These testimonies are exactly in harmony with that of Mr. Campbell. He says that Constantine was the first to set apart the first day of the week. This was in 321. Heylyn says there was no law for three hundred years. This would throw it forward to the time of Constantine. He also says it was a hundred years after Tertullian’s time. This is not definite, nor is the time of Tertullian’s death known. Authorities point to about 221, or not long after, as the date of Tertullian’s death; and this again points to the time of Constantine for the first Sunday law.OGSO 20.4

    Bishop Jeremy Taylor, who, with Heylyn, was a Church of England writer, said:-OGSO 20.5

    ‘The primitive Christians did all manner of work upon the Lord day, even in the times of persecutions, when they were the strictest observers of all the divine commandments; but in this they knew there was none; and therefore, when Constantine, the emperor, had made an edict against working on the Lord’s day, yet he excepts and still permitted all agriculture or labors of the husbandmen whatsoever.”-Ductor Dubitantium, Part I, book 2, chap. 2.OGSO 20.6

    The “Encyclopædia Britannica,” ninth edition (art. Sunday) says:-OGSO 21.1

    “The earliest recognition of the observance of Sunday as a legal duty is a constitution of Constantine in 321 a. d., enacting that all courts of justice, inhabitants of towns, and workshops were to be at rest on Sunday (venerabili die Solis), with an exception in favor of those engaged in agricultural labor.”OGSO 21.2

    “Chambers. Encyclopedia” says of Sunday:-OGSO 21.3

    “Unquestionably the first law, either ecclesiastical or civil, by which the sabbatical observance of that day is known to have been enjoined, is the edict of Constantine, 321 a. d.”-Art. Sabbath.OGSO 21.4

    These are a very few of the very many testimonies at hand which definitely state that the law of Constantine was the first law which set apart the first day of the week, or required rest from secular work on Sunday. More are not necessary to quote, from the fact that not a single authority can be produced that gives any other date or authority for the first Sunday law. If anyone takes exception to this statement, will he please name a single historian who has ever given any other date, or any other authority? Until he does at least this much-until he shows that there is some difference of opinion, some disagreement among learned and reliable authors, on the subject, I shall claim that this part of my proposition is fully and sufficiently proved. The value of these testimonies is better appreciated by considering the fact that the witnesses were all friends and advocates of Sunday-keeping.OGSO 21.5

    Having thus fixed the origin of the authority, we will next look for the origin of the name of the institution that Constantine set apart. It is found in the law itself, which is as follows:-OGSO 21.6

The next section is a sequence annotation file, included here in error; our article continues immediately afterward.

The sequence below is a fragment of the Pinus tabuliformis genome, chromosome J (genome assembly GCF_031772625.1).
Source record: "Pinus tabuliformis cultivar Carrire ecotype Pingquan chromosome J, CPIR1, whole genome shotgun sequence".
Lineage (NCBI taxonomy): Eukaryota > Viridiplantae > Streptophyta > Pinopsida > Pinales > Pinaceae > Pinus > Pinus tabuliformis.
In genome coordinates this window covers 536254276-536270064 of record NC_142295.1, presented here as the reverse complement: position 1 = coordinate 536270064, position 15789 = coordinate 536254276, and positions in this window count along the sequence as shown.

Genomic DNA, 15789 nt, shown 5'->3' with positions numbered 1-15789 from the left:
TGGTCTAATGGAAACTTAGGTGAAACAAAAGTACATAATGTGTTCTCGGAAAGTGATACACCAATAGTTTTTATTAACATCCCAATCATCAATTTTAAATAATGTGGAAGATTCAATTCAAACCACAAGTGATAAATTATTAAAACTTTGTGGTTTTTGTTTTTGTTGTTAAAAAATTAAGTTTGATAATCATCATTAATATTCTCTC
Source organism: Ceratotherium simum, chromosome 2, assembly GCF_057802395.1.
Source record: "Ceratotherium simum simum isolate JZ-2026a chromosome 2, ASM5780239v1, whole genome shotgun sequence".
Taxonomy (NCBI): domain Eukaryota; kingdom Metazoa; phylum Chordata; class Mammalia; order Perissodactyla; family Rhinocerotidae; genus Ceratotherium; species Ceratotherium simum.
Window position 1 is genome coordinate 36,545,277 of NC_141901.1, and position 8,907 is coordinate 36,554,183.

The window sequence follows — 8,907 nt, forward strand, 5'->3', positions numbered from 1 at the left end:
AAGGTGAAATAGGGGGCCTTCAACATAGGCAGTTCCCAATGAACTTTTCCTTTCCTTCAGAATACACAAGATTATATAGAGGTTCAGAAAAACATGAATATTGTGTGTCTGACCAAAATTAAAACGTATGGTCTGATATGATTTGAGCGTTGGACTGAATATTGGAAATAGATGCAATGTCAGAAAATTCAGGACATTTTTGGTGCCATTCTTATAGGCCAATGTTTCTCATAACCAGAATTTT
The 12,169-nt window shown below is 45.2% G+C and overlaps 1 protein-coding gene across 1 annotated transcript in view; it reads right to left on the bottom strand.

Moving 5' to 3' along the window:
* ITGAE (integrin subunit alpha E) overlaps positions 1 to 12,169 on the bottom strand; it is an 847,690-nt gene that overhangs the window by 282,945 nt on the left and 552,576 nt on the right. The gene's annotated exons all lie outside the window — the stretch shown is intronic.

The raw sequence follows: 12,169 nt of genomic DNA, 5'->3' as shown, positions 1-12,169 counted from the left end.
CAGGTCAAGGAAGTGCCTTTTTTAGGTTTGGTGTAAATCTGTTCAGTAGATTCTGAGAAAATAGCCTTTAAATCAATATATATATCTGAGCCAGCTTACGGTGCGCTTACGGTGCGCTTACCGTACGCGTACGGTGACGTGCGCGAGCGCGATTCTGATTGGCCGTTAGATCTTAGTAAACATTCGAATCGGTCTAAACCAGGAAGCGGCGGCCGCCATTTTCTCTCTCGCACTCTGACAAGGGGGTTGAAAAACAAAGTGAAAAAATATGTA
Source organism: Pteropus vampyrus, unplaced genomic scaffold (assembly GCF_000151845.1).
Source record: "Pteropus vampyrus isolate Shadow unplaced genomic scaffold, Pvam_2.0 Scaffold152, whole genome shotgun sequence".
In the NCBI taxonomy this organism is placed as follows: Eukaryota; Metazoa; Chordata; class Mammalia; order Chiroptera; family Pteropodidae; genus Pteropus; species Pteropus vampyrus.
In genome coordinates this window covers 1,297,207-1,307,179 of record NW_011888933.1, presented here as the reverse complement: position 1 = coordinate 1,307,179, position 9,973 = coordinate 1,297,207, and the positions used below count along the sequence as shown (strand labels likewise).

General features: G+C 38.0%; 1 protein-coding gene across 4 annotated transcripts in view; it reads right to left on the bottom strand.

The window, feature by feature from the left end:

“Let all the judges and towns-people, and the occupation of all trades, rest upon the venerable day of the sun; but let those who are situated in the country, freely and at full liberty, attend to the business of agriculture; because it often happens that no other day is so fit for sowing corn and planting vines; lest the critical moment being let slip, men should lose the commodities granted by Heaven.”OGSO 22.1

    Thus in the first law for the observance of the day, it was designated the day of the sun. Not a very high or honorable title. How came this title to be given to it? The “Religious Encyclopædia” says:-OGSO 22.2

    “The ancient Saxons called it by this name, because upon it they worshiped the sun.”OGSO 22.3

    According to this, the title originated in heathen idolatry. Do authorities agree upon this? Yes; there is not an author in all the rounds of history or literature who dissents from this. Webster says:-OGSO 22.4

    “The heathen nations in the north of Europe dedicated this day to the sun, and hence their Christian descendants continue to call the day Sunday.”OGSO 22.5

    The Sunday-school “Union Bible Dictionary” says:-OGSO 22.6

    “Sunday was a name given by the heathen to the first day of the week, because it was the day on which they worshiped the sun.”OGSO 22.7

    Worcester, in his dictionary, says:-OGSO 22.8

    “Sunday; so named because anciently dedicated to the sun or its worship.”OGSO 22.9

    These authors give an ancient origin to the name. Constantine was not the originator of the title which he gave to the day. Another historian, Morer, says:-OGSO 22.10

    “It is not to be denied but we borrow the name of this day from the ancient Greeks and Romans, and we allow that the old Egyptians worshiped the sun, and, as a standing memorial of their veneration, dedicated this day to him.”-Dialogues on the Lord’s Day, p. 22.OGSO 23.1

    Thus it is shown that the title that Constantine gave to the day in the first Sunday law, is an ancient one, and is entirely of heathen origin. From this statement, also, there is and can be no dissent. The advocates of Sunday sacredness must stand silent before these evidences.OGSO 23.2